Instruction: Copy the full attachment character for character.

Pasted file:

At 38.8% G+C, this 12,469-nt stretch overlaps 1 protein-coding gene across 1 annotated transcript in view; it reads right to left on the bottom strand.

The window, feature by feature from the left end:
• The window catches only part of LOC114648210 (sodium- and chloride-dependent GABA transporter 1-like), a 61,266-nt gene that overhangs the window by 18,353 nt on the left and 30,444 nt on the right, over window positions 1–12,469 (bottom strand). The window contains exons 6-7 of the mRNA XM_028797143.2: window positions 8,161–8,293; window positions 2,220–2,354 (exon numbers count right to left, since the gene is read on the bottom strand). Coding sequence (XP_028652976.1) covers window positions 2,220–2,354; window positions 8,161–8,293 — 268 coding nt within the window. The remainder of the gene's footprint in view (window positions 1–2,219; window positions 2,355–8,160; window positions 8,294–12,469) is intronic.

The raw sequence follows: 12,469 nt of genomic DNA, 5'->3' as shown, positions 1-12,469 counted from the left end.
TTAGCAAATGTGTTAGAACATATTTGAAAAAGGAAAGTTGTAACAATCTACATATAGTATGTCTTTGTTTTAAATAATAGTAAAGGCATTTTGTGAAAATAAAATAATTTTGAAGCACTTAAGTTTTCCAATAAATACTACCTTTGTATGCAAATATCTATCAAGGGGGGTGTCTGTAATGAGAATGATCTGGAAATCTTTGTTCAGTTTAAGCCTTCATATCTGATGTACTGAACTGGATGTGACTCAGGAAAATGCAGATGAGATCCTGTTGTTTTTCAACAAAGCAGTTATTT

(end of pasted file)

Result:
At 38.8% G+C, this 12,469-nt stretch overlaps 1 protein-coding gene across 1 annotated transcript in view; it reads right to left on the bottom strand.

The window, feature by feature from the left end:
• The window catches only part of LOC114648210 (sodium- and chloride-dependent GABA transporter 1-like), a 61,266-nt gene that overhangs the window by 18,353 nt on the left and 30,444 nt on the right, over window positions 1–12,469 (bottom strand). The window contains exons 6-7 of the mRNA XM_028797143.2: window positions 8,161–8,293; window positions 2,220–2,354 (exon numbers count right to left, since the gene is read on the bottom strand). Coding sequence (XP_028652976.1) covers window positions 2,220–2,354; window positions 8,161–8,293 — 268 coding nt within the window. The remainder of the gene's footprint in view (window positions 1–2,219; window positions 2,355–8,160; window positions 8,294–12,469) is intronic.

The raw sequence follows: 12,469 nt of genomic DNA, 5'->3' as shown, positions 1-12,469 counted from the left end.
TTAGCAAATGTGTTAGAACATATTTGAAAAAGGAAAGTTGTAACAATCTACATATAGTATGTCTTTGTTTTAAATAATAGTAAAGGCATTTTGTGAAAATAAAATAATTTTGAAGCACTTAAGTTTTCCAATAAATACTACCTTTGTATGCAAATATCTATCAAGGGGGGTGTCTGTAATGAGAATGATCTGGAAATCTTTGTTCAGTTTAAGCCTTCATATCTGATGTACTGAACTGGATGTGACTCAGGAAAATGCAGATGAGATCCTGTTGTTTTTCAACAAAGCAGTTATTT